This was all second nature to me before the accident. Like driving a car, operating the gears with one hand, the pedals with my feet, the steering wheel with my other hand. Like driving a car. Easy.

But sometimes cars can go off the road.

In the darkness ahead I see movement. The shadows twitch then gather around something, and the dusk turns into the shape of a running man. He’s large, not a natural runner, he rocks from side to side as he strides. For a second I imagine a blade in his hand and I fight the panic. He smiles. It’s a friendly smile. Then comes the nod of the head, the code passed between all runners at this time of night. He senses that I’m tense and goes wide on the path, giving me plenty of room.  Through it all, I keep going. Breath, run, move, live, go. 

My spine starts to hurt, but I keep going. My Doctor told me it would hurt for a while. My therapist tells me it will hurt for a lot longer. Association issues, she says. Grief. A phantom pain for something I can’t change, something I’ll never be able to change.
On the far bank of the river I can see the modern apartment buildings, the new face of Glasgow. People leave their curtains drawn late into the night forgetting there is a path across from them hidden away in the trees. I’ve seen all manner of things from here. Couples fighting, couples screwing, couple’s breaking up or making up. All the things that me and Terry will never get to do again.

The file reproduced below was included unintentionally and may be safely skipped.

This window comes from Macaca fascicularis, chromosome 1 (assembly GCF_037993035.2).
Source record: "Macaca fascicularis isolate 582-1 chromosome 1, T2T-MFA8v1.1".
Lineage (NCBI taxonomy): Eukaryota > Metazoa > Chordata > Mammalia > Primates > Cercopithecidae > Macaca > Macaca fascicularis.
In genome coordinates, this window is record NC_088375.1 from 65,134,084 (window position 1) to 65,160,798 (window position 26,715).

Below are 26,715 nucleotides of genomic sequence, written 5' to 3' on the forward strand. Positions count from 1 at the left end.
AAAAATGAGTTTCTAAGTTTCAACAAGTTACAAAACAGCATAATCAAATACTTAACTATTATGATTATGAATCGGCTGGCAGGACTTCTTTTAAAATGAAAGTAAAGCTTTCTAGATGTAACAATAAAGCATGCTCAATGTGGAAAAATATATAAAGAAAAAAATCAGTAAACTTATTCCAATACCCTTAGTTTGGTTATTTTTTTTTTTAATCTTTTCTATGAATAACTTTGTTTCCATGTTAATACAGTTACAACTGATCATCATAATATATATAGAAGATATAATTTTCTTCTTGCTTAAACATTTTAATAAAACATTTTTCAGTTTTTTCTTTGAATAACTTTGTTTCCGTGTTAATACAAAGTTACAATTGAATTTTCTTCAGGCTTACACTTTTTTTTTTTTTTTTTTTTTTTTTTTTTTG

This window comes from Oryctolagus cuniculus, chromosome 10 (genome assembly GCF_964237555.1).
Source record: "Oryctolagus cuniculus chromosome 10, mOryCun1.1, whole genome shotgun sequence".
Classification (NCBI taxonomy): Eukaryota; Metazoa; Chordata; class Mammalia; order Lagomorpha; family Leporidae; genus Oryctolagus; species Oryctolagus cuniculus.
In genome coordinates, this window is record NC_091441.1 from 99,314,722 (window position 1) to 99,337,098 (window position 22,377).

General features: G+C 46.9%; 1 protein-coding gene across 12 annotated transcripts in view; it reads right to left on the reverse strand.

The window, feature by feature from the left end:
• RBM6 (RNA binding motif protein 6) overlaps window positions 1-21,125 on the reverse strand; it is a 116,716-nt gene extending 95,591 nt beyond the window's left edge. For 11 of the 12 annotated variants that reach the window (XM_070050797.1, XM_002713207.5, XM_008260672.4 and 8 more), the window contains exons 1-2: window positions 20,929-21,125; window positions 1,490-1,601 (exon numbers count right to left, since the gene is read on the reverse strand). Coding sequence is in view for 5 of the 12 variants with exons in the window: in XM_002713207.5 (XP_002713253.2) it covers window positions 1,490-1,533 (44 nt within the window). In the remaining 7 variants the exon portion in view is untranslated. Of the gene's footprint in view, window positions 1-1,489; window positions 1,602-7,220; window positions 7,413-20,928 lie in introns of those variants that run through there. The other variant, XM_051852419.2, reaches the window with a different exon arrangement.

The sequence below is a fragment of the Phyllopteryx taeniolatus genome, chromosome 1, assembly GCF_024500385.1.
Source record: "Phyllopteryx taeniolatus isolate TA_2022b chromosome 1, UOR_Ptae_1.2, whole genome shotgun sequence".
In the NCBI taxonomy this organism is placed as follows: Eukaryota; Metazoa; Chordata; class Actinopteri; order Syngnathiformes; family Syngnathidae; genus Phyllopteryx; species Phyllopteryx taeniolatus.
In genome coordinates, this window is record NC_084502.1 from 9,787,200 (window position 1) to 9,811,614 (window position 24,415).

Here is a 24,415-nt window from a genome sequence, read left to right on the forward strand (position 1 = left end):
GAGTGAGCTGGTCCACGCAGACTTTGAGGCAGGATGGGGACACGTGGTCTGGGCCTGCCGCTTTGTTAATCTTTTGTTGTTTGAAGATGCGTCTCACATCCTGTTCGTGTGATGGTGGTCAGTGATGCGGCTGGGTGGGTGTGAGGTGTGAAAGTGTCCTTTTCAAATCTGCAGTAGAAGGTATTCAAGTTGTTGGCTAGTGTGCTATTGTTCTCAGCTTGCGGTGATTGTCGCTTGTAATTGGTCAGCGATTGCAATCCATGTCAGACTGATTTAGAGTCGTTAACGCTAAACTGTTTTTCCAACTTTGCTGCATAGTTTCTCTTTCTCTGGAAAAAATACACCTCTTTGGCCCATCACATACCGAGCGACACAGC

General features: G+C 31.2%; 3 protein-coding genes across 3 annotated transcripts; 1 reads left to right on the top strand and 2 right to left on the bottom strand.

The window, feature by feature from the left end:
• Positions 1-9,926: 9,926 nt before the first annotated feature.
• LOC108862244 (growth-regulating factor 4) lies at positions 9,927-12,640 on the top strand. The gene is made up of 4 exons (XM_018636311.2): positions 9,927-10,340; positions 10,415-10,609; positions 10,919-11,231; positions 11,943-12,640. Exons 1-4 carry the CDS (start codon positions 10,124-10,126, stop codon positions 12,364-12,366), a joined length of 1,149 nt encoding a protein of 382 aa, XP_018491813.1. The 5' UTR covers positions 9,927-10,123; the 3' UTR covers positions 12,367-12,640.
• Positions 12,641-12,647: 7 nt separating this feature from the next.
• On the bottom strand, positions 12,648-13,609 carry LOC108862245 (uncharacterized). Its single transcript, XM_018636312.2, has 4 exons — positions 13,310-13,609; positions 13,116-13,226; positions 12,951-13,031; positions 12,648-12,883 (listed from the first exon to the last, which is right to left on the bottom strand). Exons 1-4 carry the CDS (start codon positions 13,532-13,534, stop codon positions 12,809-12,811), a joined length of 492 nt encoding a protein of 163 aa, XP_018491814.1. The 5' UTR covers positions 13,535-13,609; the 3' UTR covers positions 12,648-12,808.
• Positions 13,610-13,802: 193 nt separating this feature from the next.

The fire builds in my lungs. I suck in the cold air to put out the flames. That sip of ice cold water. It hits home better than any drug. I manage to pick up my pace again, feeling the old me push on out, easing into the run. I come around the corner and the path straightens out on the run-up to King’s Bridge. On the road above, the bridge connects traffic between the north and south bank of the Clyde. Down here on the path, it leads into Glasgow Green, the public park. The streetlights from above cast light onto this stretch of the path.

As I near the bridge I feel a flicker of doubt. The streetlights cover me in light, but by contrast the path beneath the bridge is in total darkness. Again the fears. Again my back hurts, and I remember I’m alone out here, and that I’ll be alone when I get home, too. Nobody there anymore. 

I reach the edge of the shadows and there’s movement.

Hoods. A group of kids. Teenagers. Half a dozen of them, right in front of me. They move around me, on either side. They’re close. I feel them staring at me. They move. I flinch. I think I flinch, anyway. Then I get it; they’re moving out of my way, making room for me. I catch one of their faces beneath the hood. A girl. She looks about twelve. She offers me a smile. I laugh.

Past the bridge, I’m into the Green now and my back is finally saying, no, it’s time to stop. I slow to a walk, and my breath comes sharp and hot. I laugh, at myself, at my fear, at the world.

Fuck it. What else can it do to me?

I wait for a moment, then I start moving again.